Once you decide your company needs new overhead cranes or other lifting devices for an existing facility, your next step is determining the required performance and design specifications. These include lifting capacity, area of hook coverage, travel pattern, span, lift height and required duty cycle of the overhead cranes – that is, how many lifts per hour, the average load per lift and the percentage of loads that approach the maximum capacity.
Chuck Snook, Director, product sales
You’ll also need to consider the design of your building and the load it is made to support. For this, you’ll need building plans and the help of a structural engineer. Your building will play a major role in your choice of standard or custom cranes. Hanging a crane from the ceiling will keep floor space as open and uncluttered as possible. But if the ceiling can’t bear the added load, you’ll have to consider a freestanding crane.
And with the freestanding option you’ll have other considerations to address, such as the floor’s capacity to support additional applied loads. Plus, you’ll want to design and install the crane so it’s as unobtrusive as possible, which will help to enhance safety and productivity.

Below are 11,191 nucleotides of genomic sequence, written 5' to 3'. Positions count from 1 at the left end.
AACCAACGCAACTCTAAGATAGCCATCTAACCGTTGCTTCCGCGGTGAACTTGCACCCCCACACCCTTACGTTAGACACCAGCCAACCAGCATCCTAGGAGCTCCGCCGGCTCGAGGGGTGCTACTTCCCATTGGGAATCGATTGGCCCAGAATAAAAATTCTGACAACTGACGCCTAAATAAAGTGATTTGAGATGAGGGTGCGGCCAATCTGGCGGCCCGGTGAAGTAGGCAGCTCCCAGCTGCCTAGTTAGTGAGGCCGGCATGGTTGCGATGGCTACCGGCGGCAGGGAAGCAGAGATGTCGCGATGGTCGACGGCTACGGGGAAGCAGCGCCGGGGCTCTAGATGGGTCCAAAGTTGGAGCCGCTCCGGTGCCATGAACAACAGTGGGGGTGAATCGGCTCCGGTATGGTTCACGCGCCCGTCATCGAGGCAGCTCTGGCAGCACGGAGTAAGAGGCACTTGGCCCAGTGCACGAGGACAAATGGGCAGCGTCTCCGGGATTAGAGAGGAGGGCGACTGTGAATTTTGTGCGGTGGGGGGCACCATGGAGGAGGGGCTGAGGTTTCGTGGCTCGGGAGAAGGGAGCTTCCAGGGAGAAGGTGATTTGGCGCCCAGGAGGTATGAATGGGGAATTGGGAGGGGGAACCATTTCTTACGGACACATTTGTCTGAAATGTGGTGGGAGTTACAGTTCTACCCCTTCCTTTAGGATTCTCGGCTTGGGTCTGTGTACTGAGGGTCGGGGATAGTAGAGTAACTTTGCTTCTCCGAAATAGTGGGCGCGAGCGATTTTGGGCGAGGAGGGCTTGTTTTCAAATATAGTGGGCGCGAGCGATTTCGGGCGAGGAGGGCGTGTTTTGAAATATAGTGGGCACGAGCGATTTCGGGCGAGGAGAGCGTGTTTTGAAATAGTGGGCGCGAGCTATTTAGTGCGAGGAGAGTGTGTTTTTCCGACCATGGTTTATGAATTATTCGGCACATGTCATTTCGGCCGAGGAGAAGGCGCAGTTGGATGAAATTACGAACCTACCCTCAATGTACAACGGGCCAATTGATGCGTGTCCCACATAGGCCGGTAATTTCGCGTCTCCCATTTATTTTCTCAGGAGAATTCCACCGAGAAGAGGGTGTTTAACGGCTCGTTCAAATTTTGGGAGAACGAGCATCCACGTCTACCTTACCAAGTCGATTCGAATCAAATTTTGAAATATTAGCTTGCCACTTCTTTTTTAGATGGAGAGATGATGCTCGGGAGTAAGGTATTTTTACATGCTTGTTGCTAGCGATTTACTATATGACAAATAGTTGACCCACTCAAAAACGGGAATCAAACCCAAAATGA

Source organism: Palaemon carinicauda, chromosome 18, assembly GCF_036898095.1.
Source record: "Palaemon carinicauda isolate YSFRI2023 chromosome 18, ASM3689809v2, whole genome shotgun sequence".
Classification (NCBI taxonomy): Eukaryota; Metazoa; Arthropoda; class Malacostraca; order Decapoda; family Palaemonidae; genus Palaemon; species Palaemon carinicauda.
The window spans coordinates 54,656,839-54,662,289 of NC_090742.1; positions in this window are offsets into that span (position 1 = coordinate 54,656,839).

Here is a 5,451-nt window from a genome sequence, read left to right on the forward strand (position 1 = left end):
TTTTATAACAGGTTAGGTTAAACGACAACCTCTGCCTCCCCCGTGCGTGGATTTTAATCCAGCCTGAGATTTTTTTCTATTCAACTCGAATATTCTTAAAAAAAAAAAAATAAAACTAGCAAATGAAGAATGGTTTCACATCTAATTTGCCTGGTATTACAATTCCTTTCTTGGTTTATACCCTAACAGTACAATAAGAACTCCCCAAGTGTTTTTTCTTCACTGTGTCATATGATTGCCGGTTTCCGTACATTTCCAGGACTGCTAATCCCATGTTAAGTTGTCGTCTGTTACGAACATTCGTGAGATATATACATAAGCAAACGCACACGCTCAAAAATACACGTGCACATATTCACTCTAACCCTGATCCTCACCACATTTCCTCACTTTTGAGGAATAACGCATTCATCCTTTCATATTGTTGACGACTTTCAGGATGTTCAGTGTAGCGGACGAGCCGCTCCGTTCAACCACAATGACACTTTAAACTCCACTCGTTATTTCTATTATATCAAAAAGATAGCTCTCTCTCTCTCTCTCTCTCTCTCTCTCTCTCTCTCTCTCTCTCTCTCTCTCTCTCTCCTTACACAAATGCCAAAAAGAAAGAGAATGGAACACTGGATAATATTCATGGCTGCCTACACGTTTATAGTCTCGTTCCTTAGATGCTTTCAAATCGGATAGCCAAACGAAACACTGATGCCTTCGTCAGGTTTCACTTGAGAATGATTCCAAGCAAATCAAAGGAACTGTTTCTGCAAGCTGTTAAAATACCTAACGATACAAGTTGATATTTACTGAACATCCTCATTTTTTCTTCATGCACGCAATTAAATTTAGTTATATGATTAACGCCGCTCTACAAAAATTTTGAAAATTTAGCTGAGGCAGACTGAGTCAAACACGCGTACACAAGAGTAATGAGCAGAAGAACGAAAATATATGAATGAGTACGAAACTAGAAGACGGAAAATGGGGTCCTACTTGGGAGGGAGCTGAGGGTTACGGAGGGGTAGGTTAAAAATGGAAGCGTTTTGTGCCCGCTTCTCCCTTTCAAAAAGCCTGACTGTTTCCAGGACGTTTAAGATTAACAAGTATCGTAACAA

Consider space for hook coverage and crane structure
No matter the type of crane, you must also consider the “envelope” involved. That is, the complete three-dimensional area that the crane takes up in your building. This includes the hook coverage area and space occupied by the structure of the crane. Other dimensions to consider include runway rail-to-floor, runway rail-to-lowest overhead obstruction, and rail-to-closest wall obstruction. You’ll also need to allow additional space to prevent the operation of the crane from interfering with neighboring production activity.
Keeping all this information in mind, a crane consultant can help you identify the equipment that best matches your lifting needs and building specifications. The consultant will be able to recommend options to increase safety and productivity, such as sway control, collision avoidance and zoning.
Be sure to share with the consultant your long-term material handling requirements – not just what will serve you in the near future. For example, overhead cranes, including standard and custom cranes that can grow with your business, can save you money in the long run.
One more important consideration: Don’t forget to include your crane operators in the planning process for new overhead cranes. They know the daily challenges of your lifting operations and can offer valuable insight into how to improve safety and productivity.
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